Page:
Number Of Arizona Candidates Responding To League Of Women Voters Survey Dwindling
Record numbers of Arizonans are expected at polling sites Tuesday to vote in person for the midterm elections.
For decades, those who still had not made up their minds would look to the League of Women Voters' election guide.
It was started in 1920 by the Suffragists who not only wanted to win women the right to vote, but also educate them on the candidates and issues.
“We’ve always been known as a matter of fact as a progressive organization moving civic life forward,” said Alice Stambaugh with the Arizona League of Women Voters.
The organization’s refusal to take sides and dedication to allowing each candidate answer five questions in their own words has protected the league’s reputation as an unbiased political source.
But, times have changed for the politicians.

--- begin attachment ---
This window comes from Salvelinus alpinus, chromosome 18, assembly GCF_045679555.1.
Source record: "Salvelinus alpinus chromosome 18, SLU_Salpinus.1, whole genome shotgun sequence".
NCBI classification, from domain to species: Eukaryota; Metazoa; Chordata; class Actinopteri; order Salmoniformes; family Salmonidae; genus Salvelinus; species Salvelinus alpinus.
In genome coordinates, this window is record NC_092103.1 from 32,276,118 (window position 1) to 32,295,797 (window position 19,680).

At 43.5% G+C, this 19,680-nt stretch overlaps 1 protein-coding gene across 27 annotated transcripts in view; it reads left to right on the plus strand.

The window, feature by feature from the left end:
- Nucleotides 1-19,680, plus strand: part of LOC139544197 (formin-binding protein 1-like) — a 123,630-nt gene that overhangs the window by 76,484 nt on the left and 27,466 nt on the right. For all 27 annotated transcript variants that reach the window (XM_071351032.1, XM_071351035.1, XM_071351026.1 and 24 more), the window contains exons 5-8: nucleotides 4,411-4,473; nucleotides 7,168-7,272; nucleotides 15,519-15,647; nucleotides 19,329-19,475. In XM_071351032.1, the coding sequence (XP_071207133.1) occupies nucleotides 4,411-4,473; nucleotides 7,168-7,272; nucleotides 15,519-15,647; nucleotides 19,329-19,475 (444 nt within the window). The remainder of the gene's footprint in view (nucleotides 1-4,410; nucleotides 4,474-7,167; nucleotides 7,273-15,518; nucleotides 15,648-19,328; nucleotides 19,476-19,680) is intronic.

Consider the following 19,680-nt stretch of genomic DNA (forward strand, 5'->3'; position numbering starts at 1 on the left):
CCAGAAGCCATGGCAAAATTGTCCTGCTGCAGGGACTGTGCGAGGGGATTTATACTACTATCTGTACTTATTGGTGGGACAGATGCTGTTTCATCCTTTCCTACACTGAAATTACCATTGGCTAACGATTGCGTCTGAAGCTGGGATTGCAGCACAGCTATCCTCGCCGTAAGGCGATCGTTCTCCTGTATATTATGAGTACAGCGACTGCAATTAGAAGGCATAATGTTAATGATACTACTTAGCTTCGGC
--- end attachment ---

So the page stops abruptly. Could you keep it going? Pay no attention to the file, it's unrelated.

“In the last 10 years things have become more polarized,” Stambaugh explained. “It has been harder and harder for the League to get responses from a lot of the candidates who are running.”
Among more than 200 candidates invited to answer the League’s questions this year, less than a quarter responded.
Stambaugh said she is increasingly hearing from her organization across the country and other voter education groups that the parties are strictly controlling what candidates say.
“What I have heard is [candidates] are told by their parties not to answer questions. Especially, the longer somebody has been in office, my experience is, the less likely they are to answer questions.”
When candidates avoid being forthright with voters, Stambaugh said, voters lose out.
“It's kind of a snub to the people who are trying to participate in the Democracy that we say we want to have.”
To see which candidates did answer the league’s questions, visit the National League of Women Voter’s election website.